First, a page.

The High Court in Malawi’s commercial city, Blantyre, has discharged interdicted Secretary to the Treasury Milton Kutengule following failure by the Anti-Corruption Bureau (ACB) to prosecute him, seven years after his arrest in October 2005.
Kutengule’s lawyer, Kalekeni Kaphale, said in an interview on Wednesday the discharge means that government has to take his client back into employment and pay him salaries and other benefits in arrears because he was not receiving anything for the past seven years.
Kaphale said High Court Judge Joseph Manyungwa, under Section 302(a) of the Criminal Procedure and Evidence Code, discharged Kutengule from the alleged criminal offence.
Kutengule, who remained interdicted during the period as the matter was still in court, was arrested in October 2005 for allegedly abusing government’s K20 million when he opened a credit scheme account at the closed Finance Bank of Malawi.
Said Kaphale in the interview: “Remember he was Secretary to the Treasury, automatically, he has to be taken back into employment. Government can choose to deploy him elsewhere.”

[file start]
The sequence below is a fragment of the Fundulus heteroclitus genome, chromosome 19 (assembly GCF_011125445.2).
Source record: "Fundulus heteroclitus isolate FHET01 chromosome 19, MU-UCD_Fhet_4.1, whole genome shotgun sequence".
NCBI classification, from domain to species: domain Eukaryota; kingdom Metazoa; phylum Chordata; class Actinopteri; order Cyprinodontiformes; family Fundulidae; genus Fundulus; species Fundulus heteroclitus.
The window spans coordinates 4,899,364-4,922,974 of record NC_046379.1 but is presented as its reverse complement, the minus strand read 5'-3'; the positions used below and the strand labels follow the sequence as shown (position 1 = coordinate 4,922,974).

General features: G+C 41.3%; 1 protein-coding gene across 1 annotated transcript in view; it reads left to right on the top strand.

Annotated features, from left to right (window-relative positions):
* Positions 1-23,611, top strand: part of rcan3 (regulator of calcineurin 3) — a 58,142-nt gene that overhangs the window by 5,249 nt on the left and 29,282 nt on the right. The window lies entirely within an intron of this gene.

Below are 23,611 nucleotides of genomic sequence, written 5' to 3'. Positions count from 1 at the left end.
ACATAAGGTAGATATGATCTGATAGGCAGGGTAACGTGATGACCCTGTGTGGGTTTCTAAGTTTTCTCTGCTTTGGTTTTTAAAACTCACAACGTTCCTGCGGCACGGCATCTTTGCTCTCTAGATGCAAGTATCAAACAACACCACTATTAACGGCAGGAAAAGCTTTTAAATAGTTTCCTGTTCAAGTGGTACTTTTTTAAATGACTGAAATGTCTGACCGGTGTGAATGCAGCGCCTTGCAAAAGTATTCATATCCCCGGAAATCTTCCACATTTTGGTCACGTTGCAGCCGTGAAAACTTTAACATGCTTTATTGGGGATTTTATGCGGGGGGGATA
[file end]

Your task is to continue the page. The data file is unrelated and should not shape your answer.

The defence lawyer said whereas some court discharges allow the prosecution to reopen matters upon availability of evidence, Kutengule’s discharge is equivalent to an acquittal and ACB would not be able to reopen the case.
Kutengule was answering to two counts of abuse of office and, according to Kaphale, the counts are misdemeanours prosecutable within two years. He observed that in Kutengule’s case, that period elapsed.
In September 2009, Kaphale applied for the discharge of his client on grounds that the ACB was not ready for trial while his client was still on bail and could not secure alternative employment.
Despite the court’s warning on October 5 2009 that it was going to discharge Kutengule, the matter dragged on until Tuesday this week when the court freed the former Treasury boss.
Initially, Kutengule was charged with 28 counts, but his lawyers fought and had them reduced to
six, three, then finally to two.